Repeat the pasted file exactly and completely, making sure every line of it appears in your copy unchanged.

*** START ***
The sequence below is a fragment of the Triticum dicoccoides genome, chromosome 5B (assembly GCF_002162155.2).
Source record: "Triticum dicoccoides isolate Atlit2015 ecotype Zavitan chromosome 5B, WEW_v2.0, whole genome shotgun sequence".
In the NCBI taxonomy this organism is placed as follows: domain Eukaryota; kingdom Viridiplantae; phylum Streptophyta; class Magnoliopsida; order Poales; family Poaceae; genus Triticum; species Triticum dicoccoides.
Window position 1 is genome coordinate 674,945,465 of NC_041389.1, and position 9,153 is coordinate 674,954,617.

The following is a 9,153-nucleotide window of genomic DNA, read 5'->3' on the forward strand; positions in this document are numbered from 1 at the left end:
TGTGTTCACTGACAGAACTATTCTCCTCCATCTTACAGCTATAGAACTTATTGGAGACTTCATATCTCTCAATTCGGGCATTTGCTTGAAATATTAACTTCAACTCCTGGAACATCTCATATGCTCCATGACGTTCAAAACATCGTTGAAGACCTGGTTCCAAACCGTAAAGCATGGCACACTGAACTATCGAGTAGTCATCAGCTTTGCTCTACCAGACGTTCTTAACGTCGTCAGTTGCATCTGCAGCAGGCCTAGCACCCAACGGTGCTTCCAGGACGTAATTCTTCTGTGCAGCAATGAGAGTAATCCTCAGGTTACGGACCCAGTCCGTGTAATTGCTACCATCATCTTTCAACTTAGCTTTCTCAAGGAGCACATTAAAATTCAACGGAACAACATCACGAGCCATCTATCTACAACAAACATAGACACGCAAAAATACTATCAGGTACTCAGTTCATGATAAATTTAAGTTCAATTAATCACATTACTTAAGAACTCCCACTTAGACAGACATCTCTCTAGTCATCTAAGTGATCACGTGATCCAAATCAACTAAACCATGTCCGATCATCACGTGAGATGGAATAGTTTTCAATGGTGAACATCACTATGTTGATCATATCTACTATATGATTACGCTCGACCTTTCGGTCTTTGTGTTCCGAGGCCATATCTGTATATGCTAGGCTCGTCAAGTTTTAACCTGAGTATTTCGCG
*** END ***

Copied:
The sequence below is a fragment of the Triticum dicoccoides genome, chromosome 5B (assembly GCF_002162155.2).
Source record: "Triticum dicoccoides isolate Atlit2015 ecotype Zavitan chromosome 5B, WEW_v2.0, whole genome shotgun sequence".
In the NCBI taxonomy this organism is placed as follows: domain Eukaryota; kingdom Viridiplantae; phylum Streptophyta; class Magnoliopsida; order Poales; family Poaceae; genus Triticum; species Triticum dicoccoides.
Window position 1 is genome coordinate 674,945,465 of NC_041389.1, and position 9,153 is coordinate 674,954,617.

The following is a 9,153-nucleotide window of genomic DNA, read 5'->3' on the forward strand; positions in this document are numbered from 1 at the left end:
TGTGTTCACTGACAGAACTATTCTCCTCCATCTTACAGCTATAGAACTTATTGGAGACTTCATATCTCTCAATTCGGGCATTTGCTTGAAATATTAACTTCAACTCCTGGAACATCTCATATGCTCCATGACGTTCAAAACATCGTTGAAGACCTGGTTCCAAACCGTAAAGCATGGCACACTGAACTATCGAGTAGTCATCAGCTTTGCTCTACCAGACGTTCTTAACGTCGTCAGTTGCATCTGCAGCAGGCCTAGCACCCAACGGTGCTTCCAGGACGTAATTCTTCTGTGCAGCAATGAGAGTAATCCTCAGGTTACGGACCCAGTCCGTGTAATTGCTACCATCATCTTTCAACTTAGCTTTCTCAAGGAGCACATTAAAATTCAACGGAACAACATCACGAGCCATCTATCTACAACAAACATAGACACGCAAAAATACTATCAGGTACTCAGTTCATGATAAATTTAAGTTCAATTAATCACATTACTTAAGAACTCCCACTTAGACAGACATCTCTCTAGTCATCTAAGTGATCACGTGATCCAAATCAACTAAACCATGTCCGATCATCACGTGAGATGGAATAGTTTTCAATGGTGAACATCACTATGTTGATCATATCTACTATATGATTACGCTCGACCTTTCGGTCTTTGTGTTCCGAGGCCATATCTGTATATGCTAGGCTCGTCAAGTTTTAACCTGAGTATTTCGCG